Don’t throw the baby out with the bathwater

The main reason behind the amalgamation of NZFSA (New Zealand Food Safety Authority) after several years of semi or complete independence from MAF is the perceived need for a single focus biosecurity system which is closely aligned with the authority responsible for all aspects of food safety. There is no doubt also an opportunity to save money by reducing any duplication of resources.

According to Andrew McKenzie who has led NZFSA since its creation in 2001, it was perhaps a mistake to separate administration of the Biosecurity Act from the Animal Products Act which occurred in 1999 when MAF separated the Regulatory Authority into biosecurity and food assurance. In 1998 the Verification Agency had been established within MAF to take responsibility for audit and verification of export food production premises, before the formation of NZFSA, while meat inspection was transferred to a State Owned Enterprise, Asure.

However after the inevitable teething problems and cost recovery negotiations with the meat industry, this whole system settled down very well to deliver respected, world class food products to international markets. According to Tim Ritchie of the MIA, the meat industry has been very satisfied with NZFSA’s science based approach to advocacy on trade access issues, demonstrating a good understanding of industry concerns.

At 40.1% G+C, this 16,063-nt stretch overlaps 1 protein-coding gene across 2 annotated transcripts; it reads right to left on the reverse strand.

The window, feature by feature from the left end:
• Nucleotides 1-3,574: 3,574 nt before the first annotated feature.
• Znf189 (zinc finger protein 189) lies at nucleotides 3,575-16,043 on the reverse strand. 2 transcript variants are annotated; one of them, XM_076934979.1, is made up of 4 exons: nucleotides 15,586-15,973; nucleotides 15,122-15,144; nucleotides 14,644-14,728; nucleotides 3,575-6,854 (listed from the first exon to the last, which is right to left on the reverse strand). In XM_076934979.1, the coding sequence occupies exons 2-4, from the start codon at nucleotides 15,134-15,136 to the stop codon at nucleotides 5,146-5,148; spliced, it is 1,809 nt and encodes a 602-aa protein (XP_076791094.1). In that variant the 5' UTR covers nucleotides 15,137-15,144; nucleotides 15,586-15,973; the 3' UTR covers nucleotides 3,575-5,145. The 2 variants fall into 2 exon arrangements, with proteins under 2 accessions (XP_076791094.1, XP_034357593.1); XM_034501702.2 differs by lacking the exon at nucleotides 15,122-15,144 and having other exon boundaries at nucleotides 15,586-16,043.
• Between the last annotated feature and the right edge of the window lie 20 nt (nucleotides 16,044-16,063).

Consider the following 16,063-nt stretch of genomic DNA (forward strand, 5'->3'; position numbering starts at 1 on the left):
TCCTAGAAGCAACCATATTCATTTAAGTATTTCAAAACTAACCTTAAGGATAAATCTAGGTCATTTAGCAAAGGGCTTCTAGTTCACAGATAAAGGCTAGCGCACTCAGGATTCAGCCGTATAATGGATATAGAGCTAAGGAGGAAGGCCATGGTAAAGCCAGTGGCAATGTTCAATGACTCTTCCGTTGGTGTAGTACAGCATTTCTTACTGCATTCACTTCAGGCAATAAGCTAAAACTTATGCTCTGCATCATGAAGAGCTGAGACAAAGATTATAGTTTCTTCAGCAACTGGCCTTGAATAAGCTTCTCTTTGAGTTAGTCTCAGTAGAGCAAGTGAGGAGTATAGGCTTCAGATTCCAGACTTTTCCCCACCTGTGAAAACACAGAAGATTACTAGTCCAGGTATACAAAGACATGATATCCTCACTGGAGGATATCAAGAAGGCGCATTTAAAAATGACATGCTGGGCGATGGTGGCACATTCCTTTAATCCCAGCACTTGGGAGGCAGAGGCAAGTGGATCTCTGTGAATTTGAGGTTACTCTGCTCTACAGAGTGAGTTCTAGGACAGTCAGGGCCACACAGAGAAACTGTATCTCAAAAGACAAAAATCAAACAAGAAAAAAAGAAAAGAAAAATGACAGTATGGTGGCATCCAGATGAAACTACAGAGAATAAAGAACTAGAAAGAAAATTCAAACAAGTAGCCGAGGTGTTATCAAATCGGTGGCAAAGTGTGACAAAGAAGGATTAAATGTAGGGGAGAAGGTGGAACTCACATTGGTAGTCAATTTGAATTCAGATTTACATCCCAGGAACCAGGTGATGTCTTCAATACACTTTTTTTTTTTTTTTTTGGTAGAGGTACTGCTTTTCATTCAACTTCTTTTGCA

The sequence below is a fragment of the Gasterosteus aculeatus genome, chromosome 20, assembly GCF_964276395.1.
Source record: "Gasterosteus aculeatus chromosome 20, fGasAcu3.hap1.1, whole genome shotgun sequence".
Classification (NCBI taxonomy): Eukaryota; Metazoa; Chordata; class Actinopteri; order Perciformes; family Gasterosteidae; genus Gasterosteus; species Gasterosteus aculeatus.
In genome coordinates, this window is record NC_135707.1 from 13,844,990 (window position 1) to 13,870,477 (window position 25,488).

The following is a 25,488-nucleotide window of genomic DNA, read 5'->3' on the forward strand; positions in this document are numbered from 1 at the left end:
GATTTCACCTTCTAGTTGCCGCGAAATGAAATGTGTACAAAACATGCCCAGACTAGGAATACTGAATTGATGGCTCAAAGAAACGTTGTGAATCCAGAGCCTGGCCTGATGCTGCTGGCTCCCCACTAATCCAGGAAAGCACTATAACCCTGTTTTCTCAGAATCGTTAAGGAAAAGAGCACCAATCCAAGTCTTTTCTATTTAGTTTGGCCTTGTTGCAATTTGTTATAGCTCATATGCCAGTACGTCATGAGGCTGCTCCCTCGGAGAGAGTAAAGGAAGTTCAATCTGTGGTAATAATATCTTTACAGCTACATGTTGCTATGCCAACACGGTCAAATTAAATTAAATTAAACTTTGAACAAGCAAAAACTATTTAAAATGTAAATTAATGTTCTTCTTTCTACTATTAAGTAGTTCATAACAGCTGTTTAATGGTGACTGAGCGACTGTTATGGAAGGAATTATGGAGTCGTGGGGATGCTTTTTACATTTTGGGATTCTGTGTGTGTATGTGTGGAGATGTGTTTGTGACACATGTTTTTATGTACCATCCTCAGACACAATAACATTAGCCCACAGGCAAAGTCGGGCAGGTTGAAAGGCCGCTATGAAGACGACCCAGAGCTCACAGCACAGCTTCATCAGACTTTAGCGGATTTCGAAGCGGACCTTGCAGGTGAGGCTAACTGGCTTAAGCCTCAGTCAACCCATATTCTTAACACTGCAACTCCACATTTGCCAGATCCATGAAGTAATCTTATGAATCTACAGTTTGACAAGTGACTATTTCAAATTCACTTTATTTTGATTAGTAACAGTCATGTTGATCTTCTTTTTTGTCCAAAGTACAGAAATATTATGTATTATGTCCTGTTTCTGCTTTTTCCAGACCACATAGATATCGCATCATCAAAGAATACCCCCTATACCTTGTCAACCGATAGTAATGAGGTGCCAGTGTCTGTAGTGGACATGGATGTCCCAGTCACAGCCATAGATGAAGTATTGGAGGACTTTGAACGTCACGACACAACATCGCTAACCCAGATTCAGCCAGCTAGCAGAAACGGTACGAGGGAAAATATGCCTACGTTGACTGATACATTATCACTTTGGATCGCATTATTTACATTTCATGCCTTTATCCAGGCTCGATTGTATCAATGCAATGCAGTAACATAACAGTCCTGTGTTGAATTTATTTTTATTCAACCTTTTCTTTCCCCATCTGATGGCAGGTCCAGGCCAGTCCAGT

While he agrees a consistent approach to biosecurity risk assessment and product verification is conceptually logical, his key concerns are for the new structure to continue its focus on the provision of services to the industry on a transparent cost recovery basis and trade access, not be diverted by side issues. Ritchie is cautiously optimistic the new structure will have no adverse impact, provided there is continuity of leadership and management by people who understand the meat industry’s issues, but as he says, “the devil’s in the detail”.

Tony Henning, Auckland Meat Processors’ recently retired Technical Manager and previously a vet with NZFSA, agrees the change will be positive, if the same outcomes can be delivered at a lower cost, although he notes it’s not the way the rest of the world is going. Separate management of food safety is still the norm overseas. He also holds the view quality and continuity of management is critical to the success of the realignment of biosecurity and food safety. For Henning the burning issue is maintenance of the same market access outcomes, while protecting the New Zealand consumer from animal and plant disease incursions.

It’s worth noting the good work NZFSA has done on the domestic front, since inheriting responsibility for New Zealand’s retail food businesses and small food processors from the Ministry of Health which had a very patchy record for carrying out audits. But the global economic downturn caused the domestic food review to be shelved which was intended to get control of food safety in an estimated over 30,000 small food outlets.